Magazine article New African

China's Long History in Africa

Magazine article New African

China's Long History in Africa

Article excerpt

Despite the current frenetic media salvo unrelentingly declaring China's "new inroads" into Africa, nothing could be further from the truth. China's presence in Africa dates back centuries and spanned a number of ancient dynasties. Curtis Abraham traces China's ancient and imperial past into Africa and sees how it still affects the relationship of today.

As tackled in other articles in this edition's cover story. China is currently Africa's largest trading partner. But actually, China has been in Africa for a long time.

In fact, in the past 10 years, scientists have been making spectacular field and archival discoveries about China's early presence on the African continent. These latest findings were the inspiration for an international conference, "Exploring Chinas Ancient Links to Africa World Conference", which was held last October in the Ethiopian capital, Addis Ababa.

The conference was co-sponsored by Aksum University, Ethiopia. African, Chinese, American and Australian experts gathered to examine and debate recent archaeological and historical evidence of China's ancient cultural and economic relationship with Africa.

Western history books make a lot out of Vasco da Gama, the 15th and 16th century Portuguese explorer, being the first international trader to open up East Africa. He arrived in 1498 on an expedition to find a sea route to Asia, and as we all know, his trip opened up more than 450 years of colonial domination by European maritime powers. But what is not made so much noise about, despite increasing evidence, is that Zheng He, a eunuch administrator and diplomat during the Ming Dynasty (1368-1644) in Imperial China, arrived on the East African coast several decades earlier than Vasco da Gama.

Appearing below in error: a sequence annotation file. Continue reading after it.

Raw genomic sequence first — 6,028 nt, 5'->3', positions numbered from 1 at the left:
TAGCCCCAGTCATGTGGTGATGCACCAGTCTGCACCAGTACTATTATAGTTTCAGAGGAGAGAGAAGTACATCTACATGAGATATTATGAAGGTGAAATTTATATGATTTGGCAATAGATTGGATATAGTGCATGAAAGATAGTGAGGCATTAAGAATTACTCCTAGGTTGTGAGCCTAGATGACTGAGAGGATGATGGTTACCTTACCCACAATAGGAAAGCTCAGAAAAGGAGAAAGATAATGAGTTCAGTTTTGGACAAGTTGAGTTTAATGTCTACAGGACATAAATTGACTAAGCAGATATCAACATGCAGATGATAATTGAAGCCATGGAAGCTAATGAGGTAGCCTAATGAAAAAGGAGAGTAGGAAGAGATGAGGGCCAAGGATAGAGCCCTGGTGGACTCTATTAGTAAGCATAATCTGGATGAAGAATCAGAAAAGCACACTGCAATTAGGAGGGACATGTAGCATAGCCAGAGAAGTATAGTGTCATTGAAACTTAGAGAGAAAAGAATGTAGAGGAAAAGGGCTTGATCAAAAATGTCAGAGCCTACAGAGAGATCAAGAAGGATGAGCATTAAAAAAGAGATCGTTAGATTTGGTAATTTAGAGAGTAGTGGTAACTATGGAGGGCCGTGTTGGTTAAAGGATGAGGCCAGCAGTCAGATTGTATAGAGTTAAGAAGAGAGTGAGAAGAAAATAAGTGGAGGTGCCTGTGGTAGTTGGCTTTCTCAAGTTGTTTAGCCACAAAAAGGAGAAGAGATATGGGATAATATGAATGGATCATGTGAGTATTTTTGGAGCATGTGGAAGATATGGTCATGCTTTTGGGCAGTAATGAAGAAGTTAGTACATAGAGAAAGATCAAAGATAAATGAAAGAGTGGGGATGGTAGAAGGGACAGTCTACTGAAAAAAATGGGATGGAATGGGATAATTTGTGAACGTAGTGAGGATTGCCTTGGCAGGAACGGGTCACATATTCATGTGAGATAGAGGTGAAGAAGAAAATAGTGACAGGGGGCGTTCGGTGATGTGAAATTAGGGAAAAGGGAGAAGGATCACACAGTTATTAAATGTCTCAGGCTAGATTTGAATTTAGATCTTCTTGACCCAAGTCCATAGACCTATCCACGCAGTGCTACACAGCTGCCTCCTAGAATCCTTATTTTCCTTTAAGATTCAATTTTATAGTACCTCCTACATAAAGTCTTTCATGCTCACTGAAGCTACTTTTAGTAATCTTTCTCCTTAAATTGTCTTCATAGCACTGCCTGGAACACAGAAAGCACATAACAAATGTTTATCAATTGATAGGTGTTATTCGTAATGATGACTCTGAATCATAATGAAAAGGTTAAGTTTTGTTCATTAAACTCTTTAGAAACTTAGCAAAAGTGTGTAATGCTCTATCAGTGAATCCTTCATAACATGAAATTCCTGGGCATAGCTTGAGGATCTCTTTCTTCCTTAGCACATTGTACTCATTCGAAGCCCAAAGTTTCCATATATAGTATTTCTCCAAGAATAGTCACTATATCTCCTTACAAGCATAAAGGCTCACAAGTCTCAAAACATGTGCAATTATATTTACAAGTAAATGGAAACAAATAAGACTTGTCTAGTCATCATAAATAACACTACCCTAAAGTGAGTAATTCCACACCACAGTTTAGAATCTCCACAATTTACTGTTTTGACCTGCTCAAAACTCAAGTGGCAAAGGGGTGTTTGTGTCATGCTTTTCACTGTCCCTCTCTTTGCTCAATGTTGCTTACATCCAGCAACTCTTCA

Zheng He's maritime travels took place from 1405 to 1433 and it is documented that in 1418 he led a vast fleet of no less than 62 ships ferrying 37,000 soldiers across the Indian Ocean ("Western Ocean").

According to Jan Julius Lodewijk Duyvendak, the late eminent Dutch sinologist, and author of Chinas Discovery of Africa, the Yongle Emperor commissioned these expeditions because he was motivated by "the real need of overseas products felt particularly at Court, and the desire to increase his own prestige, and to reestablish the overseas renown of the Chinese Empire."

Sadly, most of the official records about Zheng He's voyages were destroyed (the result of jealousy on the part of the Emperor's court officials towards the eunuch clique that Zheng He belonged to). Consequently, most of today's understanding of Zheng He s expedition comes from Ma Huan, a Muslim interpreter, and Fei Hsin, a member of the scholar class who served as a junior officer on some of Zheng He's voyages.

But according to surviving documents in China's imperial archives, Zheng He is said to nave paid a visit to the Sultan of Malindi --the most powerful coastal ruler of the time, in present-day eastern Kenya (this encounter probably took place at Mambrui, a small village just north of Malindi on Kenya's north coast, since it mentioned that the town was by a river mouth). Aboard one of Zheng He's ships is rumored to have been a giraffe, a gift to the Chinese Emperor, when it sank en route to China. No one knows for sure where the ship sank but some experts speculate that it happened somewhere off the Malindi coast or near the island of Lamu. No one knows for certain if the sunken ship was even part of Zheng He's fleet.

Envoys of the emperor

In 2010, a joint team of Kenyan and Chinese maritime archaeologists set out to find conclusive evidence of the shipwreck and whether or not it belonged to Zheng He's fleet. During the course of the excavation later that year, they discovered a 15th-century Chinese " Yongle Tongbao" coin, a small disk of copper or brass and silver with a square hole in the centre, at Mambrui village, north of Malindi on Kenya's north coast. …

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